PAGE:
In conclusion, IPC did not change aerobic metabolism parameters, whereas improved endurance performance in well-trained runners. The IPC improvement, however, did not surpass the effect of a placebo intervention. Therefore, the results refute that the ergogenic effect specifically mediated by the IPC and suggest that the improvement in performance after IPC and SHAM was probably mediated by neural mechanisms related to placebo induction, instead of change in metabolic responses.

J. L. S. and T. O. received scholarship from the São Paulo Research Foundation (FAPESP; grants: 2014/15877-8 and 2015/03572-0, respectively). B. M. S. received funding from FAPESP (grant: 2014/25683-6 and 2014/24294-6) and the National Counsel of Technological and Scientific Development (CNPq; grant: 461516/2014-4) to conduct the study. We are grateful to Luis Gustavo Andrade Candido, who was the trainer of most of the athletes that participated in the study, for collaboration with subjects’ enrolment and scheduling of experimental visits.

Authors have no conflict of interest to disclose. The results of the present study do not constitute endorsement by ACSM. Also, the authors declare that the results of the study are presented clearly, honestly, and without fabrication, falsification, or inappropriate data manipulation.


1. Amann M, Subudhi AW, Walker J, Eisenman P, Shultz B, Foster C. An evaluation of the predictive validity and reliability of ventilatory threshold. Med Sci Sports Exerc. 2004;36(10):1716–22.
2. Bailey TG, Jones H, Gregson W, Atkinson G, Cable NT, Thijssen DH. Effect of ischemic preconditioning on lactate accumulation and running performance. Med Sci Sports Exerc. 2012;44(11):2084–9.
3. Barbosa TC, Machado AC, Braz ID, et al. Remote ischemic preconditioning delays fatigue development during handgrip exercise. Scand J Med Sci Sports. 2015;25(3):356–64.
4. Beedie CJ, Coleman DA, Foad AJ. Positive and negative placebo effects resulting from the deceptive administration of an ergogenic aid. Int J Sport Nutr Exerc Metab. 2007;17(3):259–69.
5. Beedie CJ, Foad AJ. The placebo effect in sports performance: a brief review. Sports Med. 2009;39(4):313–29.
6. Beedie CJ, Foad AJ, Coleman DA. Identification of placebo responsive participants in 40km laboratory cycling performance. J Sports Sci Med. 2008;7(1):166–75.
7. Benedetti F. Placebo and the new physiology of the doctor-patient relationship. Physiol Rev. 2013;93(3):1207–46.
8. Benedetti F, Thoen W, Blanchard C, Vighetti S, Arduino C. Pain as a reward: changing the meaning of pain from negative to positive co-activates opioid and cannabinoid systems. Pain. 2013;154(3):361–7.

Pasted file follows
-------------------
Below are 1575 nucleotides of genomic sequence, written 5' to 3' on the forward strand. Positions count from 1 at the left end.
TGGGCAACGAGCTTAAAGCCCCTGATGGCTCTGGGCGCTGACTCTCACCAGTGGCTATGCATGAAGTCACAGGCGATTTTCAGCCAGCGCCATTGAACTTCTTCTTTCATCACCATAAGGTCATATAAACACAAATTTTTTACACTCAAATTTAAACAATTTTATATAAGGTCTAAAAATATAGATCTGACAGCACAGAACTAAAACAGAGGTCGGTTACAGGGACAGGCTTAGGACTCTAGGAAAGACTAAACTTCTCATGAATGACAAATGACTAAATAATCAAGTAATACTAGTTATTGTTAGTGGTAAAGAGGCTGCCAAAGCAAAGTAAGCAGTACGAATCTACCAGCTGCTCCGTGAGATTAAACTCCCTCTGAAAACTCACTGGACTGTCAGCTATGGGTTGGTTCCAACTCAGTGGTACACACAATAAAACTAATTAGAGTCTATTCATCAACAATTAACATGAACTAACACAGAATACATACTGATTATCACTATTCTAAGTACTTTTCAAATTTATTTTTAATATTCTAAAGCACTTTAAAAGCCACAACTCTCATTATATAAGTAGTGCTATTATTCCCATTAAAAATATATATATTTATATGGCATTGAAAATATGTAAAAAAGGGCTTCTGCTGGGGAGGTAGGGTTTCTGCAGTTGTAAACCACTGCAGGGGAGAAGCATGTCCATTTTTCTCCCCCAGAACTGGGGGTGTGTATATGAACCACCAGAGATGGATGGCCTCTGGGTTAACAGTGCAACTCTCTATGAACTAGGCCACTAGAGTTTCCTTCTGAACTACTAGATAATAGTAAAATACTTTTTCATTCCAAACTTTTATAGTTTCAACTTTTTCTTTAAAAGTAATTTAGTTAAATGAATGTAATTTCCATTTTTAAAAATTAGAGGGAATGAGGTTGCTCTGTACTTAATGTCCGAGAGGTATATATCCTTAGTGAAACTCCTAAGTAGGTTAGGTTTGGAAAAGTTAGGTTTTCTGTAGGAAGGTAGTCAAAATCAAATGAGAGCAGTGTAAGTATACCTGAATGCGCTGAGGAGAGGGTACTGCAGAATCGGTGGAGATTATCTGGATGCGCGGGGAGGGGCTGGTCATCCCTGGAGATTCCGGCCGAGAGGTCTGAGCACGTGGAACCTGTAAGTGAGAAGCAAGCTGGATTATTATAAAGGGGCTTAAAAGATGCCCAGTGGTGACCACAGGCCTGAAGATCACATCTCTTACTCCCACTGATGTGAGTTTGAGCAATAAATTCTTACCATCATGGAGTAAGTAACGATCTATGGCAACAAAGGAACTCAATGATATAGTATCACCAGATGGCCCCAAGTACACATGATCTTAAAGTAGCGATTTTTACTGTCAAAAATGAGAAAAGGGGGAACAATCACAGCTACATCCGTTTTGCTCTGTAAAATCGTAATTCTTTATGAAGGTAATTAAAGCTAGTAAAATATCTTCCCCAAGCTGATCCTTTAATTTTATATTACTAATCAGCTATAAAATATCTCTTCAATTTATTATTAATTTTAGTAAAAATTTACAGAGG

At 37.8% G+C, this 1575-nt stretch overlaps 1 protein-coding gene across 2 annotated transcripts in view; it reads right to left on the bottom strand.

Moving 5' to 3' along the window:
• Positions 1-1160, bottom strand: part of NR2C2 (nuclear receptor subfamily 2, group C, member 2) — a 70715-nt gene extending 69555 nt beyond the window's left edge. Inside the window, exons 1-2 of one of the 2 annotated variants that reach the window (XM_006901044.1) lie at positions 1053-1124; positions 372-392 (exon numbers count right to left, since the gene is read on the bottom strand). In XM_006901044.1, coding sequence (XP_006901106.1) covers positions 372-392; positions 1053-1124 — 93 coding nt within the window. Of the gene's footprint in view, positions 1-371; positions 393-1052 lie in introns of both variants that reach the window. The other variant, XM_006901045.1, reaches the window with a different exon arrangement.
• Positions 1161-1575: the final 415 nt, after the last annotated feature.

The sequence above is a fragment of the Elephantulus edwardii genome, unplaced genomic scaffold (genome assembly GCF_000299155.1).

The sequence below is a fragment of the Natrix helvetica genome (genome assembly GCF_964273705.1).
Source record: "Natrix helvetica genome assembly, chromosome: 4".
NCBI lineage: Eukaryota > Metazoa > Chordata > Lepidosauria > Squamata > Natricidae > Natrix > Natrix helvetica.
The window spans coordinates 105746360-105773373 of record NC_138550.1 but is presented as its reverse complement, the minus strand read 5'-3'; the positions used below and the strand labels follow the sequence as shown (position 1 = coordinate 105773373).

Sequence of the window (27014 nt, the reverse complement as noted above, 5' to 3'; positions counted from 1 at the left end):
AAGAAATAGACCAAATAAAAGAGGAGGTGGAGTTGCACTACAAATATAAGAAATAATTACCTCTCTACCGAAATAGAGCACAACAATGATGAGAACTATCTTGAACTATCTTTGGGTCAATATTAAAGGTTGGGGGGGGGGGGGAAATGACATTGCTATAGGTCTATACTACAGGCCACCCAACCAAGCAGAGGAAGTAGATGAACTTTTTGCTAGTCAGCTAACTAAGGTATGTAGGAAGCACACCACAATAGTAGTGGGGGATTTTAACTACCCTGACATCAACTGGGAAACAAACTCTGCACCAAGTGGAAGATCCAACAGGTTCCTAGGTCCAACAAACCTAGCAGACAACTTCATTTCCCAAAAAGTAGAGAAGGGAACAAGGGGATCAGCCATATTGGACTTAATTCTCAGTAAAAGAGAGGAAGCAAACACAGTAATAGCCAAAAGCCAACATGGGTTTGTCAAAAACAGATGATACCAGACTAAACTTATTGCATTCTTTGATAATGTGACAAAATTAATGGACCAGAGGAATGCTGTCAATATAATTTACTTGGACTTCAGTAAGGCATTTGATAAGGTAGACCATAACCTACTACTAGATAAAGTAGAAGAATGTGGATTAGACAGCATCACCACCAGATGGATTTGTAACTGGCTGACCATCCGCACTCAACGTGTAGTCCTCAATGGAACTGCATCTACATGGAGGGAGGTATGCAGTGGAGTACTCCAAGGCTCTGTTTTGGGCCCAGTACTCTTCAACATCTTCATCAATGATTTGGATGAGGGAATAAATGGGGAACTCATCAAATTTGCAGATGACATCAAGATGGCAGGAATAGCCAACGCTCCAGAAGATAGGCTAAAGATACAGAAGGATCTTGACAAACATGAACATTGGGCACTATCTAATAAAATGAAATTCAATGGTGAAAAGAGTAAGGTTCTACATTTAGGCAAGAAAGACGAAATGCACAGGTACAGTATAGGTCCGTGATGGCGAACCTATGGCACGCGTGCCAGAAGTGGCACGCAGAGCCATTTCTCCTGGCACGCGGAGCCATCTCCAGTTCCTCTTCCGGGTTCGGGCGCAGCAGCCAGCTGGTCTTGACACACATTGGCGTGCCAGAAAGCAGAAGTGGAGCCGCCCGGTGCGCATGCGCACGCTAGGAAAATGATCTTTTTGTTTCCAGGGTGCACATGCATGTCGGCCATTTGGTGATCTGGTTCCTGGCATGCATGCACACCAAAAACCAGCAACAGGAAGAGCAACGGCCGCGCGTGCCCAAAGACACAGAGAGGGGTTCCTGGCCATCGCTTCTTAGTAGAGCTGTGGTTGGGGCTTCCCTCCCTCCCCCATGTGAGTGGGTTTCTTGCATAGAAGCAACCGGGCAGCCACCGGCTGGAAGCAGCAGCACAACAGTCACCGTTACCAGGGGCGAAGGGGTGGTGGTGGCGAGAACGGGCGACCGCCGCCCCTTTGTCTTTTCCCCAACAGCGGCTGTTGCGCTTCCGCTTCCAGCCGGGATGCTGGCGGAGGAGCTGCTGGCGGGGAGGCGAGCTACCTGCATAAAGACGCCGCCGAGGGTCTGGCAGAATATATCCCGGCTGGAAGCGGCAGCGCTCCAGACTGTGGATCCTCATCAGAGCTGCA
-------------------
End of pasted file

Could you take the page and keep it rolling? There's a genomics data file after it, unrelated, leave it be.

9. Cabrera JA, Ziemba EA, Colbert R, et al. Altered expression of mitochondrial electron transport chain proteins and improved myocardial energetic state during late ischemic preconditioning. Am J Physiol Heart Circ Physiol. 2012;302(10):H1974–82.
10. Chuang ML, Ting H, Otsuka T, et al. Aerobically generated CO(2) stored during early exercise. J Appl Physiol. 1999;87(3):1048–58.
11. Clark VR, Hopkins WG, Hawley JA, Burke LM. Placebo effect of carbohydrate feedings during a 40-km cycling time trial. Med Sci Sports Exerc. 2000;32(9):1642–7.
12. Crisafulli A, Tangianu F, Tocco F, et al. Ischemic preconditioning of the muscle improves maximal exercise performance but not maximal oxygen uptake in humans. J Appl Physiol. 2011;111(2):530–6.
13. Cruz RS, de Aguiar RA, Turnes T, Pereira KL, Caputo F. Effects of ischemic preconditioning on maximal constant-load cycling performance. J Appl Physiol. 2015;119(9):961–7.
14. de Groot PC, Thijssen DH, Sanchez M, Ellenkamp R, Hopman MT. Ischemic preconditioning improves maximal performance in humans. Eur J Appl Physiol. 2010;108(1):141–6.
15. Draper DO, Castel JC, Castel D. Rate of temperature increase in human muscle during 1 MHz and 3 MHz continuous ultrasound. J Orthop Sports Phys Ther. 1995;22(4):142–50.
16. Ferreira TN, Sabino-Carvalho JL, Lopes TR, et al. Ischemic preconditioning and repeated sprint swimming: a placebo and nocebo study. Med Sci Sports Exerc. 2016;48(10):1967–75.
17. Foster GP, Westerdahl DE, Foster LA, Hsu JV, Anholm JD. Ischemic preconditioning of the lower extremity attenuates the normal hypoxic increase in pulmonary artery systolic pressure. Respir Physiol Neurobiol. 2011;179(2–3):248–53.
18. Hittinger EA, Maher JL, Nash MS, et al. Ischemic preconditioning does not improve peak exercise capacity at sea level or simulated high altitude in trained male cyclists. Appl Physiol Nutr Metab. 2015;40(1):65–71.